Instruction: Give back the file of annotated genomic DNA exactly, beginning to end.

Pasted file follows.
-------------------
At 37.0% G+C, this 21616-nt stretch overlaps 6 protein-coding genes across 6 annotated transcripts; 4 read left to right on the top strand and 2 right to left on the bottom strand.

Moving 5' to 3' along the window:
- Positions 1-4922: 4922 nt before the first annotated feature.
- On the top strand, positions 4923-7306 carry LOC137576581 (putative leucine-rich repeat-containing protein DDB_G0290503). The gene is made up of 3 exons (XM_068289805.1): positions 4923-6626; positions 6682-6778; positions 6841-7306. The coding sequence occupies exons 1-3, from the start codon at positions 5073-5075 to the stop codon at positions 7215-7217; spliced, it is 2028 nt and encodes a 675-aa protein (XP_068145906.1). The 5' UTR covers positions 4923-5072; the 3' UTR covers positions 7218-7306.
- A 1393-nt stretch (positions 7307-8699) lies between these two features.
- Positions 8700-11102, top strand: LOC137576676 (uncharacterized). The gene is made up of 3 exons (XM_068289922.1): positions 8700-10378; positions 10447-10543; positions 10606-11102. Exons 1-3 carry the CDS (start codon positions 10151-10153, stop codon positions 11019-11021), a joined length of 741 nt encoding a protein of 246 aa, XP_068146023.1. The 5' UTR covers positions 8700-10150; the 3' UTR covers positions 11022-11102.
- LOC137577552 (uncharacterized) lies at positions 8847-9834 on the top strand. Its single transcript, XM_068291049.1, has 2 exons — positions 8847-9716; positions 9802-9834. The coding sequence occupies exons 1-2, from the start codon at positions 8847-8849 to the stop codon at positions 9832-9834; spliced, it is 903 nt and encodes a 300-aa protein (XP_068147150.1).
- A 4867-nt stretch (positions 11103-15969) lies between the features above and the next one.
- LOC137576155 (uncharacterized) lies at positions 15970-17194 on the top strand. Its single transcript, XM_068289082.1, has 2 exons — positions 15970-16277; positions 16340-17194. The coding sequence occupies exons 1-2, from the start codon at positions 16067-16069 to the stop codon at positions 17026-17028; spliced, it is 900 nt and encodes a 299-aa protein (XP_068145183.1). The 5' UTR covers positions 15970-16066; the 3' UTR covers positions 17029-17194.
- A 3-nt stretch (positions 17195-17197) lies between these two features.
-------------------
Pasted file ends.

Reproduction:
At 37.0% G+C, this 21616-nt stretch overlaps 6 protein-coding genes across 6 annotated transcripts; 4 read left to right on the top strand and 2 right to left on the bottom strand.

Moving 5' to 3' along the window:
- Positions 1-4922: 4922 nt before the first annotated feature.
- On the top strand, positions 4923-7306 carry LOC137576581 (putative leucine-rich repeat-containing protein DDB_G0290503). The gene is made up of 3 exons (XM_068289805.1): positions 4923-6626; positions 6682-6778; positions 6841-7306. The coding sequence occupies exons 1-3, from the start codon at positions 5073-5075 to the stop codon at positions 7215-7217; spliced, it is 2028 nt and encodes a 675-aa protein (XP_068145906.1). The 5' UTR covers positions 4923-5072; the 3' UTR covers positions 7218-7306.
- A 1393-nt stretch (positions 7307-8699) lies between these two features.
- Positions 8700-11102, top strand: LOC137576676 (uncharacterized). The gene is made up of 3 exons (XM_068289922.1): positions 8700-10378; positions 10447-10543; positions 10606-11102. Exons 1-3 carry the CDS (start codon positions 10151-10153, stop codon positions 11019-11021), a joined length of 741 nt encoding a protein of 246 aa, XP_068146023.1. The 5' UTR covers positions 8700-10150; the 3' UTR covers positions 11022-11102.
- LOC137577552 (uncharacterized) lies at positions 8847-9834 on the top strand. Its single transcript, XM_068291049.1, has 2 exons — positions 8847-9716; positions 9802-9834. The coding sequence occupies exons 1-2, from the start codon at positions 8847-8849 to the stop codon at positions 9832-9834; spliced, it is 903 nt and encodes a 300-aa protein (XP_068147150.1).
- A 4867-nt stretch (positions 11103-15969) lies between the features above and the next one.
- LOC137576155 (uncharacterized) lies at positions 15970-17194 on the top strand. Its single transcript, XM_068289082.1, has 2 exons — positions 15970-16277; positions 16340-17194. The coding sequence occupies exons 1-2, from the start codon at positions 16067-16069 to the stop codon at positions 17026-17028; spliced, it is 900 nt and encodes a 299-aa protein (XP_068145183.1). The 5' UTR covers positions 15970-16066; the 3' UTR covers positions 17029-17194.
- A 3-nt stretch (positions 17195-17197) lies between these two features.